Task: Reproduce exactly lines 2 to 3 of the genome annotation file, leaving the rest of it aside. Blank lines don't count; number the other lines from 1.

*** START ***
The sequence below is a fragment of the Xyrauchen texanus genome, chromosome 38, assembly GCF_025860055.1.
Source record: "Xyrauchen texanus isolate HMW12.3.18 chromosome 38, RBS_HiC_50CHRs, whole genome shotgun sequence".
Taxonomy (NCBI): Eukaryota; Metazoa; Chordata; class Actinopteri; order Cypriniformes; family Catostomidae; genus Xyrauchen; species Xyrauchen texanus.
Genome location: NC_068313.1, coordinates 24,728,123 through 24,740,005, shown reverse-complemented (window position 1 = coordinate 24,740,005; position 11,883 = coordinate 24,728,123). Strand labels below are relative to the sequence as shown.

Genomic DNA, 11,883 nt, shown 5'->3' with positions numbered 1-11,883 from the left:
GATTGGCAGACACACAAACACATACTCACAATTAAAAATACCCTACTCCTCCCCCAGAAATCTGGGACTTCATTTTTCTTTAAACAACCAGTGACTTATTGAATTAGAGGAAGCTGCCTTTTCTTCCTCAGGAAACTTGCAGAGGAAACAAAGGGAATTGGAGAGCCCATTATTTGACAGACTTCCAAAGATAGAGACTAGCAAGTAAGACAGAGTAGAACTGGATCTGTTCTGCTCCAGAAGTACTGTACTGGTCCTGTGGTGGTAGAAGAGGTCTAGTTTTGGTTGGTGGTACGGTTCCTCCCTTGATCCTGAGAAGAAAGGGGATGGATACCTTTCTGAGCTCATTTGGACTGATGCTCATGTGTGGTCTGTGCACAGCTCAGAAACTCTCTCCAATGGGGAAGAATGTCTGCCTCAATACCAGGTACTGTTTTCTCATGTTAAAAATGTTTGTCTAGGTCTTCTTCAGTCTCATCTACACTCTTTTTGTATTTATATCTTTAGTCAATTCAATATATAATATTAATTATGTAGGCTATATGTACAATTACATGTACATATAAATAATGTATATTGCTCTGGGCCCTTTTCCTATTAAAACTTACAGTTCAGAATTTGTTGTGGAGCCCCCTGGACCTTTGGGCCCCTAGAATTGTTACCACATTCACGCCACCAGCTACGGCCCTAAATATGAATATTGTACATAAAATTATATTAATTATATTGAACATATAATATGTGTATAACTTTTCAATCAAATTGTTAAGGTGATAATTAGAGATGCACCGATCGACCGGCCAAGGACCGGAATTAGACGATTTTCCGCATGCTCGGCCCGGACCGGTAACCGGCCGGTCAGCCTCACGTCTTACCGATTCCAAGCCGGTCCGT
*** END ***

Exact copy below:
Source record: "Xyrauchen texanus isolate HMW12.3.18 chromosome 38, RBS_HiC_50CHRs, whole genome shotgun sequence".
Taxonomy (NCBI): Eukaryota; Metazoa; Chordata; class Actinopteri; order Cypriniformes; family Catostomidae; genus Xyrauchen; species Xyrauchen texanus.